ALBANY – The state’s largest teachers union is suing New York State in an attempt to have the property tax cap declared unconstitutional, setting the stage for a protracted legal and political battle.
New York State United Teachers, or NYSUT, said the cap violates the state constitution by perpetuating funding inequalities between rich and poor school districts and violates “one person, one vote” protections.
The 600,000-member union filed a lawsuit Wednesday in State Supreme Court here in an effort to overturn the law that caps the annual growth of local property taxes at about 2 percent, unless 60 percent of local voters agree to tax beyond the cap.
“This is not about raising property taxes,” NYSUT President Richard C. Iannuzzi said in an interview. “This is about the state equitably funding education.”
Thousands of teachers have lost jobs since the tax cap and economic pressures forced school districts to cut costs. The union timed its lawsuit to the start of budget talks at the Capitol over state aid for public schools.
While Senate Republican leader Dean G. Skelos, of Nassau County, said the lawsuit is without merit, another group of Democratic and Republican lawmakers called on Gov. Andrew M. Cuomo to increase funding for the state’s nearly 700 school districts – 87 percent of which have let teachers go in the last couple of years.
An upstate business group that helped push for enactment of the tax cap sharply criticized the union’s lawsuit.
“Once again, NYSUT is showing its disdain for taxpayers. New York State continues to have some of the nation’s highest property taxes, and the tax cap was the first step toward addressing this crisis,” said Brian Sampson, executive director of Unshackle Upstate.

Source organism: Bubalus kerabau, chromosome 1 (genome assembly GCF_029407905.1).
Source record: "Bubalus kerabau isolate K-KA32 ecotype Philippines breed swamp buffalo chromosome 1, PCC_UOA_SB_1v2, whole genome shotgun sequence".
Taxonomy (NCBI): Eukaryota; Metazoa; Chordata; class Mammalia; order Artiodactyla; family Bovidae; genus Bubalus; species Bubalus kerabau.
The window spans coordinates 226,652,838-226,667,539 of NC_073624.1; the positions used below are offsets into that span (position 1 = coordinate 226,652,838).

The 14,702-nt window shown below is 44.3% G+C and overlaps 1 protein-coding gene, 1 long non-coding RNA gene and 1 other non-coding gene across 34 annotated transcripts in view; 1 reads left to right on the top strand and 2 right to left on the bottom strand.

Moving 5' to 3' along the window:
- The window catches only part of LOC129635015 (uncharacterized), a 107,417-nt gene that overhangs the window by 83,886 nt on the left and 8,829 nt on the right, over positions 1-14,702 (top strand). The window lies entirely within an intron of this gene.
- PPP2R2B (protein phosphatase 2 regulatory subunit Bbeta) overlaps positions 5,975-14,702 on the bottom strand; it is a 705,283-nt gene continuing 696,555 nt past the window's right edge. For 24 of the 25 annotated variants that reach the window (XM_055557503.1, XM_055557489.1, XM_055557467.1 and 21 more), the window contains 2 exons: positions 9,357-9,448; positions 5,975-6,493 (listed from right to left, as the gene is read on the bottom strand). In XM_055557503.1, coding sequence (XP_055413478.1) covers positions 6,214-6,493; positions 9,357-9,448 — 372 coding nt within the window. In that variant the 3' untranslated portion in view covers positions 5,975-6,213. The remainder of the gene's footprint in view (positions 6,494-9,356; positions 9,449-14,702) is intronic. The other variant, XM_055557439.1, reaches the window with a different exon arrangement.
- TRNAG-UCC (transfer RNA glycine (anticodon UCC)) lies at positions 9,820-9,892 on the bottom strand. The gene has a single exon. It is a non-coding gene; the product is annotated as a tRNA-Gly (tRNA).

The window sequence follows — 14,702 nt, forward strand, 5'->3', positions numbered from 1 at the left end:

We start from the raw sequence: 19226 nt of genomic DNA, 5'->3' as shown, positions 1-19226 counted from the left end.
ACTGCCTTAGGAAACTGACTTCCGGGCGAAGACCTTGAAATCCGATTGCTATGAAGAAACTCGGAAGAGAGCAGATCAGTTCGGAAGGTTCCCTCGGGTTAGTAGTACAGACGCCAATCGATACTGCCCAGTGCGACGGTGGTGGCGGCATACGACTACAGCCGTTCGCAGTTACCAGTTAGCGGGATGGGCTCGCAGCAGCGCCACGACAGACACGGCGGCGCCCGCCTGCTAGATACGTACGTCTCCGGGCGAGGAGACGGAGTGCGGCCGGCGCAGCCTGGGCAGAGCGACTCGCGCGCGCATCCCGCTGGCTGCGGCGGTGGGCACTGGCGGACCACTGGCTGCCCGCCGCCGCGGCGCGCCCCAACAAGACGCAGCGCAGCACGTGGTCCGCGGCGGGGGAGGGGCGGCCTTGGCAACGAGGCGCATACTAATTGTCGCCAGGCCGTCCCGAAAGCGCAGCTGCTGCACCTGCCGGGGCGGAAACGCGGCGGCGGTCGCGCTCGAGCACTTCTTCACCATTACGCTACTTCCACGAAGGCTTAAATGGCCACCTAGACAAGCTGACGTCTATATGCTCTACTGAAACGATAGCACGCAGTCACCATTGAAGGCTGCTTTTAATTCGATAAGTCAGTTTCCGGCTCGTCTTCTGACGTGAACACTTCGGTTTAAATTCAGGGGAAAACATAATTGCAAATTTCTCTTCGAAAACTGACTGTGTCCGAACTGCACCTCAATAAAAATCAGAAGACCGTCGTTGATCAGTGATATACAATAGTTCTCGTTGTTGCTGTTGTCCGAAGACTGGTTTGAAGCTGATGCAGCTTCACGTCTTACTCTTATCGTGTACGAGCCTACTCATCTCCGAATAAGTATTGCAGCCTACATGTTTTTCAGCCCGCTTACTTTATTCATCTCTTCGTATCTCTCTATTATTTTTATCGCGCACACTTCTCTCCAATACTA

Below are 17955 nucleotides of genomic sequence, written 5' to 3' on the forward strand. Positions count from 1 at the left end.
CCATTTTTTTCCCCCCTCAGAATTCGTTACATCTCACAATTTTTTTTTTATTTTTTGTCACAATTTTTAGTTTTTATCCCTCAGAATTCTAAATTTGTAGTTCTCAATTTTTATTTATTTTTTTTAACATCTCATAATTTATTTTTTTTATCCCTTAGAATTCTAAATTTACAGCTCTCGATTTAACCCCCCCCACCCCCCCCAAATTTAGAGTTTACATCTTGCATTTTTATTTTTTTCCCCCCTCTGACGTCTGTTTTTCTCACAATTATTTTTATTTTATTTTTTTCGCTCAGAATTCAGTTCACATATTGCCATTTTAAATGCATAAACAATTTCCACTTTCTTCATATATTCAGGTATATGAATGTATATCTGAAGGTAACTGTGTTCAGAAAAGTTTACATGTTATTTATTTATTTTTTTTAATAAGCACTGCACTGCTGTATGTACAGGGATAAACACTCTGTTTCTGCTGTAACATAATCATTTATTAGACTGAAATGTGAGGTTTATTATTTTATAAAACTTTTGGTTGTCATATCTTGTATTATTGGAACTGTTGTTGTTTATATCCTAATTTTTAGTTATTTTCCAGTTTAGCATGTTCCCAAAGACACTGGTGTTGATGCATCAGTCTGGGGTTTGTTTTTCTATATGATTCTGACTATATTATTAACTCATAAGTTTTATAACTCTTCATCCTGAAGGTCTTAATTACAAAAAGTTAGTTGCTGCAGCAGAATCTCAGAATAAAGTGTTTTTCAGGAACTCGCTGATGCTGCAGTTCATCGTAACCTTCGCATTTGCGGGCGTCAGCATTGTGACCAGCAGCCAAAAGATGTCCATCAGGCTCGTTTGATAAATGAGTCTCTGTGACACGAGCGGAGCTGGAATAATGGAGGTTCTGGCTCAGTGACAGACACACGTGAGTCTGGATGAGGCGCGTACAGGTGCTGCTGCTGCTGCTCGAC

He noted that 95 percent of the state’s schools stayed within the cap level in their first round of school budget votes last year.
With personnel costs amounting to at least 75 percent of district expenses, school officials for years have been pressing Albany to reduce state-imposed mandates, such as the Wicks Law, which drives up construction costs by requiring multiple prime contractors on projects.
Another mandate, the Triborough Amendment, permits salary “step”’ increases to proceed when teacher contracts expire, giving little incentive for NYSUT locals to cut deals to help reduce wage and benefit costs.
By setting caps on how much a district can raise in property tax revenues, the tax cap law keeps in place “funding inequities” between wealthy districts and those that serve low-income families in urban and rural districts, NYSUT contends.
The lawsuit alleges seven causes for the action, including that the provision allowing 60 percent of a district’s voters to override the cap is unconstitutional. During the tax cap debate before the law was passed, the union had sought to override attempts to be successful on a simple majority – 50 percent plus one vote – in annual school budget votes.
The union says the 60 percent rule means that someone wanting to override the cap has only two-thirds the voting power of opponents.
Voter anger over rising taxes, implementation of the tax cap and a sour economy have prompted districts across New York to cut programs and staff positions over the last couple of years.
The New York Council of School Superintendents recently reported that districts, on average, have cut 9 percent of their positions over the last two years and that 59 percent increased student class sizes this year.
Eighty-four percent of schools are getting less state aid than they did in 2008, and 9 percent of superintendents statewide – and 12 percent of those in Western New York – believe that their districts could face insolvency in the next two years.